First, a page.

The first host of a nationally syndicated television exercise show (1951).
The first person to open a coed health club (eventually to become the 200-unit European Health Spa chain, later sold to Bally). At age 41, swimming the entire length of San Francisco’s Golden Gate Bridge underwater, with 140 lbs. of equipment – a world record.
At age 42, becoming the world-record holder for pushups (1,033 in 23 minutes).
The first person to promote weight training for women and older adults.
The first sports personality to endorse vitamins and exercise equipment on the TV airwaves.
(Coincidentally, LaLanne was also one of the first sports celebrities to warn against the dangers of smoking – long before medical science would come to the same conclusion.)
The Jack LaLanne Show would continue on television for 35 years. But the then 71-year-old host was certainly not ready to retire. Instead, he’s remained active as an author, spokesperson and motivational speaker on health and fitness in the 25 years since.
It took three or four decades, but the PBS network has finally signed up for full Nielsen demographic ratings for its TV programs. Now, for the first time, marketers will be able to access and review full demo data on who’s watching what on the Public Broadcasting System – information that has been crucial in making decisions on where best to promote products on broadcast TV.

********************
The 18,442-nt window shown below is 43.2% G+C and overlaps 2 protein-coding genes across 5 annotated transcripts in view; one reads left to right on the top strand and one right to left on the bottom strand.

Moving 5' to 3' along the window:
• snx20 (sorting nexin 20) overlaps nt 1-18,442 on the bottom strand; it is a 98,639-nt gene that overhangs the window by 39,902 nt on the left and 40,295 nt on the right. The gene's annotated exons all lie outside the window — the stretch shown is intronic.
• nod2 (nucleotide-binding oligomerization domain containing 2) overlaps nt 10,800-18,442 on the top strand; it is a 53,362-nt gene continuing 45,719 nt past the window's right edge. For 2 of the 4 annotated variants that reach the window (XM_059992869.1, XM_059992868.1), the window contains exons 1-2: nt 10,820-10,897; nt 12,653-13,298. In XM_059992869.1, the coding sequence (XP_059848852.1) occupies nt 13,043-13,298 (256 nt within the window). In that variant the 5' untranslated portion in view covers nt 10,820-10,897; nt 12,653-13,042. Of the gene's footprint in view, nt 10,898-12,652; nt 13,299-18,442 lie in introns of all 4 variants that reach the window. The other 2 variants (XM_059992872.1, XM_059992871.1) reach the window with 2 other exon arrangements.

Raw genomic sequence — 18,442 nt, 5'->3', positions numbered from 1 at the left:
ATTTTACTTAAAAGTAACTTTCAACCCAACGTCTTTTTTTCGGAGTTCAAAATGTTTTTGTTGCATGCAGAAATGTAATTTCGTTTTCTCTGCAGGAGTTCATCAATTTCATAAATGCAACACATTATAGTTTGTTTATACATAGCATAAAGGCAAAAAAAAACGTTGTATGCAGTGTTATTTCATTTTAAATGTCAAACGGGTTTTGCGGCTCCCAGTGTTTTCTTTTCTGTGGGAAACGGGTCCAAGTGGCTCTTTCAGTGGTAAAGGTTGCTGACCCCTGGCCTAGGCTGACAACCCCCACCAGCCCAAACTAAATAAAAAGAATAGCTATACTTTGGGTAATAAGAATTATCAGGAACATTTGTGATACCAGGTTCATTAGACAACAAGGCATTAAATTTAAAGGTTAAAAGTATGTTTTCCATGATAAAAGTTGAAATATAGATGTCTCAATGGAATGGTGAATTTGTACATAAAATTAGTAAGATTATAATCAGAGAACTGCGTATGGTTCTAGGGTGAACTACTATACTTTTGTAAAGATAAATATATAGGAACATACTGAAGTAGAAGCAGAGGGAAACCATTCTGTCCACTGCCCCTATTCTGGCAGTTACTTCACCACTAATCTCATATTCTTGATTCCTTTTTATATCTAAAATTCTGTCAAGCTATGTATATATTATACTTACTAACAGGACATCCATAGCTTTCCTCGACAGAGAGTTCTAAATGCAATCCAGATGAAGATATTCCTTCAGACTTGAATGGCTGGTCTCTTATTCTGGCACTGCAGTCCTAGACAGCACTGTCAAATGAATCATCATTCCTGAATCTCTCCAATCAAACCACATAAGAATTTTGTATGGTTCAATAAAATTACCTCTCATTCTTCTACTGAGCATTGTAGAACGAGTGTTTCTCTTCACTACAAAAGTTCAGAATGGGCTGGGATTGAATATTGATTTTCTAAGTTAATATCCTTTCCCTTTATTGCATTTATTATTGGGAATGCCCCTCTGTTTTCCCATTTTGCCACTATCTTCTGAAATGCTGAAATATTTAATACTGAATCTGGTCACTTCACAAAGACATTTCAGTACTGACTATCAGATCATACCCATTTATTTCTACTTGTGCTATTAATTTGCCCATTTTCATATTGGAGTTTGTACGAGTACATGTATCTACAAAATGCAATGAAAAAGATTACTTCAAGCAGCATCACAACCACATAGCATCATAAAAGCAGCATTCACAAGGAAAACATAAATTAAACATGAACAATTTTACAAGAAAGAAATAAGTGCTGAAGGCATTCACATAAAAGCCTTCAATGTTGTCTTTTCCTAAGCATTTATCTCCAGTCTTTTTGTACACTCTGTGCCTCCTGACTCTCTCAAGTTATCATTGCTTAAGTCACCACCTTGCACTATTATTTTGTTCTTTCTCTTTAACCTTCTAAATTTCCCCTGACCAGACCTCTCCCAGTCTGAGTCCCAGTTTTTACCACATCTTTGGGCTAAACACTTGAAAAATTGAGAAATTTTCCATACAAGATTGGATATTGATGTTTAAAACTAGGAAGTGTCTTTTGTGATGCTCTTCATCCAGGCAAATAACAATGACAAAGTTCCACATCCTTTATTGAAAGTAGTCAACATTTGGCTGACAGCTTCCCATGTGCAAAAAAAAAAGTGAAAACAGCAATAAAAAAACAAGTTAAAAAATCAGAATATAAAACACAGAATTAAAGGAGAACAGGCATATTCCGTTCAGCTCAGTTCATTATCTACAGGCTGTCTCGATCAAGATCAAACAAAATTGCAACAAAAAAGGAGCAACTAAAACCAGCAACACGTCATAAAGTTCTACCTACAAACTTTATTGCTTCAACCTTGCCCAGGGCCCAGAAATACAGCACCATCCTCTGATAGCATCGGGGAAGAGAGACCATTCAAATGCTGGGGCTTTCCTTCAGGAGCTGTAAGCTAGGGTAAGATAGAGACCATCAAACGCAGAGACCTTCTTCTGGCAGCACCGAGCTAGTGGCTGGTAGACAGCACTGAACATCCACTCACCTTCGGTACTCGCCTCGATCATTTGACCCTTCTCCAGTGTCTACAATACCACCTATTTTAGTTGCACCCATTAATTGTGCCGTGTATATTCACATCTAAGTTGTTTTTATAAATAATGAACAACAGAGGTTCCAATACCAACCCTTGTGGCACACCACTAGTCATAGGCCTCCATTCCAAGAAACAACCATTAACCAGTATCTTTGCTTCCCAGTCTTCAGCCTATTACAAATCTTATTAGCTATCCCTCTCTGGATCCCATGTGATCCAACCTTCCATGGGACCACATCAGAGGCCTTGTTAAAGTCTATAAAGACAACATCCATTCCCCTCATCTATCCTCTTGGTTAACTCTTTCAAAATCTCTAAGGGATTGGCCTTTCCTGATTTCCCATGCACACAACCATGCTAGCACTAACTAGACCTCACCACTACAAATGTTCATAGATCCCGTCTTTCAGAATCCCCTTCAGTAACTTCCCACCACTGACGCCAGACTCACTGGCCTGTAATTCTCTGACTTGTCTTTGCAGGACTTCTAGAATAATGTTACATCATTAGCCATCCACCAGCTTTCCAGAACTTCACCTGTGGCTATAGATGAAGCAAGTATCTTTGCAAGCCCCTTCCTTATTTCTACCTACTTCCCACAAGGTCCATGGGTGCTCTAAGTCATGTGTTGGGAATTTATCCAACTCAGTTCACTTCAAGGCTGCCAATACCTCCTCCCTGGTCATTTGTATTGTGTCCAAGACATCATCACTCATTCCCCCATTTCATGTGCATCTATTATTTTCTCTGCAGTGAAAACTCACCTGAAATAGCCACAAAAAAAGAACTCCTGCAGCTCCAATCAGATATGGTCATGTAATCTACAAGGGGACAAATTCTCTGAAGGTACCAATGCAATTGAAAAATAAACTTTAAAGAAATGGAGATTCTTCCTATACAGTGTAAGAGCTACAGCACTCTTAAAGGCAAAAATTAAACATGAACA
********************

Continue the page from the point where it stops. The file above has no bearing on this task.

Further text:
And it’s about time. For far too long, advertisers could rely only on educated guesswork to weigh the effectiveness of promoting their products and services on PBS’s leading programming fare.
Of course, PBS doesn’t present advertising the same way as do other networks, because it’s ostensibly commercial-free programming. But even though PBS is a commercial-free broadcasting service, in recent years it has offered sponsorship deals with major advertisers in the form of comprehensive messaging that is broadcast before and after the shows air.
Indeed, veteran watchers of PBS programming have noticed more extensive promo messages that have gotten awfully close to out-and-out commercials – even though they aren’t ads in the “traditional” sense.
And up until now, PBS has not officially released any extensive form of demographic data, making promotional efforts more of “crap shoot” for advertisers than anything else.
But now PBS has signed up with Nielsen for full demos. The new rating service began on PBS with the Ken Burns series on national parks earlier in the year. According to Nielsen, that documentary scored an overall household average audience rating of 3.5, with an average of 5.5 million viewers tuned in per episode. And the internals provided some interesting clues as to the age, income and educational characteristics of viewers — older, more affluent, and better educated.
Which programs are on tap for Nielsen demo ratings going forward? PBS staples, of course – Masterpiece Theater, Antiques Roadshow, NOVA, Nature and Frontline. They’ll all have weekly demographic rating information, along with several of PBS’s famed kids programs including Sesame Street and Sid The Science Kid.
What’s a little ironic about the latest news is that, after all these years, PBS has finally gotten on the Nielsen bandwagon … just at a time when when broadcast TV audience stats are mattering less and less. The ever-growing non-TV alternatives provided by the Internet have seen to that. And coupled with that, the overall audience for PBS programming has been shrinking.